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eBay Japan Passwords Revealed As Username+123456

timothy posted about 5 months ago | from the oopsie-daisy dept.

Japan 80

mask.of.sanity (1228908) writes "eBay Japan created passwords for accounts based on a combination of a username plus a static salt, allowing anyone with knowledge of it to access any account, a researcher reported. The salt, which should have been random, used was the combination '123456', which was reported as last year's worst password." Complete with visual aids.

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Hey (5, Funny)

CheezburgerBrown . (3417019) | about 5 months ago | (#46595519)

That's the same password as my luggage!

Re:Hey (5, Interesting)

marcansoft (727665) | about 5 months ago | (#46596519)

Sorry for the threadjack, but this is yet another case of horrible security reporting.

From watching the video, what it seems happened here was that eBay chose phpBB for their community forum, but did not integrate its authentication system directly with eBay's on the server side. Instead, the site was set-up as a standalone system, and whoever implemented the integration had the bright idea of hardcoding the forum password for everyone as username+123456, and then just having the eBay login page issue a hidden POST request behind the scenes to authenticate users to the community forum section.

Thus, this allows anyone to trivially impersonate anyone else on the forum. It shouldn't have anything to do with the rest of the site, though. Nor does this have anything to do with initial passwords, salts, or any of the other terms that have been thrown around.

A case of absolutely retarded login integration for the community site, but not something that would allow people to take over others' main eBay account. What this says about the people running eBay is another matter entirely...

Thanks (0)

Anonymous Coward | about 5 months ago | (#46597443)

I was wondering the text made no sense whatsoever.

Re:Hey (1)

phantomfive (622387) | about 5 months ago | (#46599667)

Thankyou so much for reading the article and figuring that out so I didn't have to. :)

Re:Hey (1)

ArsenneLupin (766289) | about 5 months ago | (#46601133)

and whoever implemented the integration had the bright idea of hardcoding the forum password for everyone as username+123456, and then just having the eBay login page issue a hidden POST request behind the scenes to authenticate users to the community forum section.

... which means that even if the salt had been something else than +123456, it wouldn't really have been more secure, as that "hidden" POST request would have been present in some web resource (html, javascript) downloaded to the end user's browser...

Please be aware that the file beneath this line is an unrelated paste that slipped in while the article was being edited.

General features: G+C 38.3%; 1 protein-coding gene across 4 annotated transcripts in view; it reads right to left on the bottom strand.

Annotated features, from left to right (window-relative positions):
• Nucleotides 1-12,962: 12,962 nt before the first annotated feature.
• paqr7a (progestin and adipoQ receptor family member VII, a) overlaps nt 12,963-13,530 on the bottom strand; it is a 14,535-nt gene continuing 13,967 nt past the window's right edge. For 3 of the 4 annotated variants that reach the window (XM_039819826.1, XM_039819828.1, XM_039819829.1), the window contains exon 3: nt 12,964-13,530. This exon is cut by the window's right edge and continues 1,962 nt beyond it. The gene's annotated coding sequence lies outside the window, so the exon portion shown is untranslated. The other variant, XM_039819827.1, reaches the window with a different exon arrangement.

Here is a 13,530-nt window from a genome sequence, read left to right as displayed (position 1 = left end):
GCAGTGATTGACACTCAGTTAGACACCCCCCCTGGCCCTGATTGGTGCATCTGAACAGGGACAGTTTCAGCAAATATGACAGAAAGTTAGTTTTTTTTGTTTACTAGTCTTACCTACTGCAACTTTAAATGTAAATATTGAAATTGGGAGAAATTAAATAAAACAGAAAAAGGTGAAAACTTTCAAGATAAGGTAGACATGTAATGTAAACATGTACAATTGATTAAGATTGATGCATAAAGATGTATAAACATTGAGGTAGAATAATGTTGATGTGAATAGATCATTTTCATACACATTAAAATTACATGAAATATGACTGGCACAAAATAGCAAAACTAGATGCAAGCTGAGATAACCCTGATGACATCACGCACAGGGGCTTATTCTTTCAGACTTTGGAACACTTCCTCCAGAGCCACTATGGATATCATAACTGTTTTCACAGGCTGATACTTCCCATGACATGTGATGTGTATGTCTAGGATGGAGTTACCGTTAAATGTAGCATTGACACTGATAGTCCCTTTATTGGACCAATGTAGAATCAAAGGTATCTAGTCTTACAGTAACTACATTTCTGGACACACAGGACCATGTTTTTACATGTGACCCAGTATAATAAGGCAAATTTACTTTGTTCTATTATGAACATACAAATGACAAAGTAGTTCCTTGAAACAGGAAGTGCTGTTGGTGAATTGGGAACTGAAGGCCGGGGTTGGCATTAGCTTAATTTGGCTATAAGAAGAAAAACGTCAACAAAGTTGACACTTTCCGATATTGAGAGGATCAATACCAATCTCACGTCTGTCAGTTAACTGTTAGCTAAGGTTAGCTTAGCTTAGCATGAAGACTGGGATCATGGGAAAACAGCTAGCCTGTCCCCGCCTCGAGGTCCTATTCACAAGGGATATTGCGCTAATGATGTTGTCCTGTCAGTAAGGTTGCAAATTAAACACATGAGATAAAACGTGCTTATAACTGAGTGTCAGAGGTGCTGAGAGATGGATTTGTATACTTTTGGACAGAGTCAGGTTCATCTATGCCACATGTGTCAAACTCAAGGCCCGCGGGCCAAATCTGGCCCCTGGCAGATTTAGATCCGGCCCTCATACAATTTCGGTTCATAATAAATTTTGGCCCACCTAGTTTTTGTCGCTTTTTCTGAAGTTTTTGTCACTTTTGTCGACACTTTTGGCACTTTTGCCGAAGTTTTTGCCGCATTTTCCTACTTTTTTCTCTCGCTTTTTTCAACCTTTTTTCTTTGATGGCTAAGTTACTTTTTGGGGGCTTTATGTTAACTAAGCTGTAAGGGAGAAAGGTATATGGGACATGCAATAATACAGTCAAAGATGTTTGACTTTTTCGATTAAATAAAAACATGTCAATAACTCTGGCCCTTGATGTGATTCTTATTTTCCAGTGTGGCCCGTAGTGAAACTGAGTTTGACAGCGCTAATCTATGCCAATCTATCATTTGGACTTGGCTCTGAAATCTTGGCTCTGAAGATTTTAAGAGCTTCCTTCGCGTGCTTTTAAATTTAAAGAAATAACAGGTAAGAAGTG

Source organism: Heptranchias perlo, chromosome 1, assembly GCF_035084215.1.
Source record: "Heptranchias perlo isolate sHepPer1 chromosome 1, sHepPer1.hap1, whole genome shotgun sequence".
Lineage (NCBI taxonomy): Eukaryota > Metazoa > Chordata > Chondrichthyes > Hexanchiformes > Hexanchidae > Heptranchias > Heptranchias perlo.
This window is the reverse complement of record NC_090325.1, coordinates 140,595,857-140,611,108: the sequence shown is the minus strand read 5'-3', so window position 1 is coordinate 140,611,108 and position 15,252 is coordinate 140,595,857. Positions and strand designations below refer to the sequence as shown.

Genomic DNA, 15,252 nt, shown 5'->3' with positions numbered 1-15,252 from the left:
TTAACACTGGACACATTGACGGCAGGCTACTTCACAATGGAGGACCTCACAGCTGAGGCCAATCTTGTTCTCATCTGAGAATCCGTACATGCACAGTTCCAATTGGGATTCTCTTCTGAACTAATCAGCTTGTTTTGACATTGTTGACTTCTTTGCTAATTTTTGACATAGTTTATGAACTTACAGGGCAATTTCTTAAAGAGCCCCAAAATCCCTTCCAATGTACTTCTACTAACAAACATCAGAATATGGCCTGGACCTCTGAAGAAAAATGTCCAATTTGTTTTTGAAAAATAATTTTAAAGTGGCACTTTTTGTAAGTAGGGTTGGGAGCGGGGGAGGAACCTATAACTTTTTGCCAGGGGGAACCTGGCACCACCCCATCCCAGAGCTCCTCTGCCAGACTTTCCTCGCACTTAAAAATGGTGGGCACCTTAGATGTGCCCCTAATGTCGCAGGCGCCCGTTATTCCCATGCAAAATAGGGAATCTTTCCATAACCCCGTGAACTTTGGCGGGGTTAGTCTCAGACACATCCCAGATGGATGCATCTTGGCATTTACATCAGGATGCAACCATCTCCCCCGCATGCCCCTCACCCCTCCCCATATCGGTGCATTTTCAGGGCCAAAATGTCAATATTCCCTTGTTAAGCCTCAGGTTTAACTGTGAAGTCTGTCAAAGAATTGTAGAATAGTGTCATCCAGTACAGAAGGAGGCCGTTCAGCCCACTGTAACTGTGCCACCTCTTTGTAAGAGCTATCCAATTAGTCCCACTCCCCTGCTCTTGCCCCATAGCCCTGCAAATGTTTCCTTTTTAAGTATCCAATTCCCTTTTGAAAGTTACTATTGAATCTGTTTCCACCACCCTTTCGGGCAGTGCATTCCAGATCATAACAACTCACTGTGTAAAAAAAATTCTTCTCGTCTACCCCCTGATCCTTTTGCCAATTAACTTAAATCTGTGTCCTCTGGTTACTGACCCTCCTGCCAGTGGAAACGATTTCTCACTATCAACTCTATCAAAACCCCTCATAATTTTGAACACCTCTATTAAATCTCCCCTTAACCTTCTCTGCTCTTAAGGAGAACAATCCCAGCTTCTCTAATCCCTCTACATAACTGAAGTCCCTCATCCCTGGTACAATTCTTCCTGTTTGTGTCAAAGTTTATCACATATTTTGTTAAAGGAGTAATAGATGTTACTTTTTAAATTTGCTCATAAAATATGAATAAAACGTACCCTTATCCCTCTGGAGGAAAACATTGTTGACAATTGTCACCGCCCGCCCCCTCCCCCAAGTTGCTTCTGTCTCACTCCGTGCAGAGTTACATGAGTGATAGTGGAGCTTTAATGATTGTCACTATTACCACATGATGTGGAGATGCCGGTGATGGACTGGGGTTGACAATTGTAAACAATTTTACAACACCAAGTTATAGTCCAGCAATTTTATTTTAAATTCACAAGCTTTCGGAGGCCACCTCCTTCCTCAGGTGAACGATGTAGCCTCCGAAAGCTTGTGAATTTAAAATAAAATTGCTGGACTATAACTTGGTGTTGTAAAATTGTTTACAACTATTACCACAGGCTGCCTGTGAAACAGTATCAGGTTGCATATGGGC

Re:Hey (1)

blueg3 (192743) | about 5 months ago | (#46602085)

They're not talking about a fixed value that's different from "+123456". They're talking about using a different, random value for each user. That is more secure. (There's still plenty of security problems, but it's better than every user's password being completely predictable.)

Of course, if you're bothering to store a different random value for each user, there's no reason to include their username in the password. Just store a long random password for each user. (That's still not great security -- never mind that the password is exposed in cleartext and transmitted over HTTP -- because a user can't change a compromised password.)

Re:Hey (1)

Adriax (746043) | about 5 months ago | (#46597519)

Prepare eBay One for immediate departure.
And change the combination on my luggage!

Re:Hey (0)

Anonymous Coward | about 5 months ago | (#46615371)

I cracked it at ludicrous speed!

Obligatory (5, Funny)

hey! (33014) | about 5 months ago | (#46595523)

....That's amazing! I've got the same combination on my luggage!

Re:Obligatory (1)

ArcadeMan (2766669) | about 5 months ago | (#46595617)

I wish I had mod points because unlike CheezburgerBrown above, you made a direct quote from the movie.

Re:Obligatory (1)

lucm (889690) | about 5 months ago | (#46599533)

I wish I could take back that google search I just did and live in the blissful oblivion of not knowing from what movie that quote came from. Now I'm tainted.

Re:Obligatory (5, Interesting)

ArcadeMan (2766669) | about 5 months ago | (#46595649)

You just gave me an idea.

Alright everyone, LISTEN UP!

If a user tries to use "12345" for his password, return an error message exactly as follows:
"1,2,3,4,5? ....That's amazing! I've got the same combination on my luggage!"

Now go and implement this on your systems, whatever they may be. I don't care if your code systems for banks, the NSA or whatever. It shall be known as "Spaceballs: The Error Message".

Re: Obligatory (1)

TheDarkMaster (1292526) | about 5 months ago | (#46595979)

Dude, is a really good idea :-D

Re:Obligatory (2, Insightful)

Anonymous Coward | about 5 months ago | (#46595999)

Introducing easter eggs is enough to get fired, if your employer takes quality seriously.

Introducing an idea to add proper entropy calculation of all passwords can help you get a raise. Of course, if you implement it by "if char.isUpper(): entropy += 5" then you should also be fired...

Re:Obligatory (4, Funny)

0racle (667029) | about 5 months ago | (#46596289)

Then code a quality easter egg with full test cases and stellar documentation.

Re:Obligatory (0)

Anonymous Coward | about 5 months ago | (#46598773)

Then code a quality easter egg with full test cases and stellar documentation.

Oblig: "It's a feature, not a bug!"

Re:Obligatory (1)

roman_mir (125474) | about 5 months ago | (#46596047)

Just did it in my shining brand new mail forwarding (shipping/logistics) system that's coming out in a few weeks (almost 7 months in development :)

Re:Obligatory (1)

antdude (79039) | about 5 months ago | (#46596111)

I would do that if I knew how to code. :P

Re:Obligatory (1)

Anonymous Coward | about 5 months ago | (#46596527)

I'm totally going to see if I can do this. I'm the guy who would implement this kind of thing where I work. It's supposed to be a highly-secure system, and management and our customers might not actually mind in our case.